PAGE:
By Amy Wenk

Easy to maintain, portable and changeable, container gardens offer a great alternative to traditional gardening.

Even in the smallest of spaces, inside or out, growing plants in containers allows you to enjoy beautiful blooms, vegetables and herbs all year. Since you are controlling the soil, water and light conditions, container gardens are easy for the beginner or experienced gardener.

There are unlimited locations to place this type of garden. Container gardens can spruce up a lackluster deck, balcony or terrace.

“Especially for the urban gardener, it is a great way to have an exciting combination of plants and really deck out your outdoor space,” said Jeff Jones, manager of Smith & Hawkin at 2395 Peachtree Road in Buckhead.

If your house lacks curb appeal, try placing a few container gardens on your entryway. Individually, they can be focal points in the garden; in groups, they can be used to define and create spaces.

No matter what you choose, container gardens offer a flexible approach to gardening, allowing you to move or change plants without making major revisions to the landscape.

Before you get started, consider the following tips on container gardening.

Picking your container

You have a wide variety of pots, flower boxes and hanging baskets to choose from. Pick one that matches your style and complements the space where it will sit. Also, consider the material and make sure the container has good drainage holes.

Jones recommends a porous material like terracotta, which allows plants to breathe. Such containers are versatile and affordable but can break in cold weather and dry out plants on hot days.

“If a porous material is wet and freezes, it is going to crack,” said Jones, suggesting pots be brought indoors during the coldest times of the year. “You want to protect your investment.

“For large containers, you do have alternatives to bringing them indoors, like taking something as simple as bubble wrap and wrapping the outside of the pot. It’s the cold wind that can be so damaging to the plant, pots and containers.”

Francesca Battista, landscape design consultant at Hastings Nature and Garden Center at 3920 Peachtree Road in Buckhead, recommends Vietnamese glazed containers for outdoor use.

“Glaze will keep in moisture vs. the regular terracotta,” Battista said. “They tend to be a little more expensive, but you will have them for your whole life. They are wonderful.”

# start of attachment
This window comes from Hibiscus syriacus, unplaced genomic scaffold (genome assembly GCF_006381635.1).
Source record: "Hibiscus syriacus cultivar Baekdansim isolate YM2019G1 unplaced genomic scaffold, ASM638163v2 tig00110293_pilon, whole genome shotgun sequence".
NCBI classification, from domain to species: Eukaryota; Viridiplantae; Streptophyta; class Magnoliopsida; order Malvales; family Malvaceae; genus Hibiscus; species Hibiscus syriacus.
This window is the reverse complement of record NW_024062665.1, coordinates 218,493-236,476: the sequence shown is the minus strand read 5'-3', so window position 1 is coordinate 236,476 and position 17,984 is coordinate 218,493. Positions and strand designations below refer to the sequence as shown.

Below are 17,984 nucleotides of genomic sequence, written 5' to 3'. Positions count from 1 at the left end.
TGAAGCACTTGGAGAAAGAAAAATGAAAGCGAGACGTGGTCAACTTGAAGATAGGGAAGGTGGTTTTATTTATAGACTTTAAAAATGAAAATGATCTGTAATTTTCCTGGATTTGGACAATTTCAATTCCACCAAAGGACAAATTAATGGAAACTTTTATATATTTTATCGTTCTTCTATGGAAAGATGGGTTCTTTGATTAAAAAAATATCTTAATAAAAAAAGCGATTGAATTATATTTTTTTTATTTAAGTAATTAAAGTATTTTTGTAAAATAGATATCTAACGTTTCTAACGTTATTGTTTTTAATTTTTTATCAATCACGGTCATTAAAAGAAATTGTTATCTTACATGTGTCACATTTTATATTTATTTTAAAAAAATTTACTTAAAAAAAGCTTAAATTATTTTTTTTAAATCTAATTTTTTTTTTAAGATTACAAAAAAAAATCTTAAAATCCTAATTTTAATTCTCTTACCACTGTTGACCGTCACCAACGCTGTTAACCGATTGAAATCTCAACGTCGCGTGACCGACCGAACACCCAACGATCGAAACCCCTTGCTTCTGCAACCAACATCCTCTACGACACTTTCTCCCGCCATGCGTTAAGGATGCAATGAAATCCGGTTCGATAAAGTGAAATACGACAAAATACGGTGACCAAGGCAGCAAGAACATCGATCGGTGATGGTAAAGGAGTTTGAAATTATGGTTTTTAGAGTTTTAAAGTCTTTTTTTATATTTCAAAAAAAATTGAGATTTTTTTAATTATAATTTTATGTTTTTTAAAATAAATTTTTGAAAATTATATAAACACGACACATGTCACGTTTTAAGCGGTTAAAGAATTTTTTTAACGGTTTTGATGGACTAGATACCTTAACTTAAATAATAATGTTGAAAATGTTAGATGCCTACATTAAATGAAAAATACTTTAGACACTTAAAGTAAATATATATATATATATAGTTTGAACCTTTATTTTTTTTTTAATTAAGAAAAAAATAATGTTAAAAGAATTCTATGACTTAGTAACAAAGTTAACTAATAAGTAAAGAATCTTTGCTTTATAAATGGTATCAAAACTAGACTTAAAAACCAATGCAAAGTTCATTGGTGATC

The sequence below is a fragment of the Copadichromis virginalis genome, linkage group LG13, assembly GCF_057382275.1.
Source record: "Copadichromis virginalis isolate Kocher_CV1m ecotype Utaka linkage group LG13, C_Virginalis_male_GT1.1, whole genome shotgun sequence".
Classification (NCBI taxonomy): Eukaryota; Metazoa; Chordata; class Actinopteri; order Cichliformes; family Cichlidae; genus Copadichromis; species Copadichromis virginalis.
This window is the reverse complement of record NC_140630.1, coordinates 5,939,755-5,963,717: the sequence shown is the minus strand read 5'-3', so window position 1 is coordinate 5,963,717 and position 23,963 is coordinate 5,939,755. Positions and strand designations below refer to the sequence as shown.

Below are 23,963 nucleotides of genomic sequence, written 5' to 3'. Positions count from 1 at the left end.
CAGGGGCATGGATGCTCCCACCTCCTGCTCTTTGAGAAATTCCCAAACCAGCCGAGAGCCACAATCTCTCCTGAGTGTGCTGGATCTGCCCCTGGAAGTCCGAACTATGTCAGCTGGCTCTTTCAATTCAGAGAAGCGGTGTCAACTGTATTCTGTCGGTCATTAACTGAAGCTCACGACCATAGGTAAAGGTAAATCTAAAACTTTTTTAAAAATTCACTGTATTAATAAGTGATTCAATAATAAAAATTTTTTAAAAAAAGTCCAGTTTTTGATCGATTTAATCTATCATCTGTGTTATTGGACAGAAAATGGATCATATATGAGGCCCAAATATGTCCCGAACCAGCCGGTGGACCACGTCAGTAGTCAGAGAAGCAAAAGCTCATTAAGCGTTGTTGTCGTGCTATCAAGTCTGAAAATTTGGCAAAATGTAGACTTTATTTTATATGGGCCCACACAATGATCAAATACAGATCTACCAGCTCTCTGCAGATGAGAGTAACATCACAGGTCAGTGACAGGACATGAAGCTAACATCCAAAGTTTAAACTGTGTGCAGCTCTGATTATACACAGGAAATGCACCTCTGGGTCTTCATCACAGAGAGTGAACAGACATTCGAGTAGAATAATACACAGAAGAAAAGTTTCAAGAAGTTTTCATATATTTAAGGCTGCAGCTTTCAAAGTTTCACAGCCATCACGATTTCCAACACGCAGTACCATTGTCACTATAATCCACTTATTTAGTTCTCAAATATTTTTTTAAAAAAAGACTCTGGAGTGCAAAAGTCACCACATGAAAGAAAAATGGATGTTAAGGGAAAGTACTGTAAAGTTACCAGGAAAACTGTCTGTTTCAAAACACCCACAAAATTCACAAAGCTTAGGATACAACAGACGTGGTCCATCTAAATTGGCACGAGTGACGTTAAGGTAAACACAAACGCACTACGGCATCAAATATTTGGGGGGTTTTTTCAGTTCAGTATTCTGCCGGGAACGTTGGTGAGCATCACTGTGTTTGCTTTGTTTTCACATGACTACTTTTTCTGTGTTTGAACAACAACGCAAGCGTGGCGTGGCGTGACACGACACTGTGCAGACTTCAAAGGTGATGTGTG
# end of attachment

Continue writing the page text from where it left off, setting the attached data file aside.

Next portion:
There is a trend toward a mixture of natural and man-made materials, Jones said. Fiber-clay and fiber-stone containers are lightweight and frost-resistant.

Other choices include concrete, fiberglass, ceramic, plastic foam, resin and plastic.

If in doubt, select the biggest container that will work in the location. It will appear more abundant, and the plants will benefit from a larger reservoir of moisture and nutrients.

Selecting a soil

Soil selection is an important component of the container garden. Be sure to purchase soil that meets the needs of the plants you want.

Jones suggests a soil with time-release fertilizer and an element to help with moisture control.

“I would look for a soil mixture that has coconut core in it,” he said. “Coconut fibers absorb water and then re-release them slowly.”

Battista recommends lightweight, organic soils that combine peat moss and vermiculite.

“The best products are ones that are actually almost soilless,” she said. “They are very, very lightweight and easy to use in all containers.”

Many landscape stores sell soil specifically made for containers, as well as blends specially formulated for plants like cacti and succulents, which require more gravel or sand.

Arranging your materials

A feature of container gardening is its versatility in design options.

“You can grow anything in containers,” Battista said. “You can put specimen trees, like Japanese maple. You can put vegetables. You can put herbs. There are unlimited designs with containers.”

A good rule of thumb is to select one of each of the following elements: tall and/or spiky plants; medium-height plants; low and/or spreading plants; and trailing plants.

“You want something tall, something mounding and something trailing,” Jones said. “Any of the three can be blooming or just interesting foliage.”

Also, be sure to choose plants that require the same kind of light, whether it is full sun or shade.

When you are arranging the plants, place the tallest plant in the middle if the container is to be seen from all sides, or put it in the back if the container is placed against a wall. Begin with the foliage plants, then add flowers to complement the colors in the foliage.

“We don’t like to overcrowd too much because then you create a container that needs daily watering or something that is a maintenance nightmare,” Jones said.

Maintaining your container

Plants, of course, require water. In the heat of the summer, container gardens need to be watered every day.

“You can use gray water for containers,” Battista said. “You can catch it in your shower, from your air conditioner, even from your sink. Mild soap is fine for watering.”

Be careful, however, not to overwater your plants. Drainage is an important aspect of container gardening.

Also, if the potting mix does not already have fertilizer, use time-release granules for easy feeding all season long.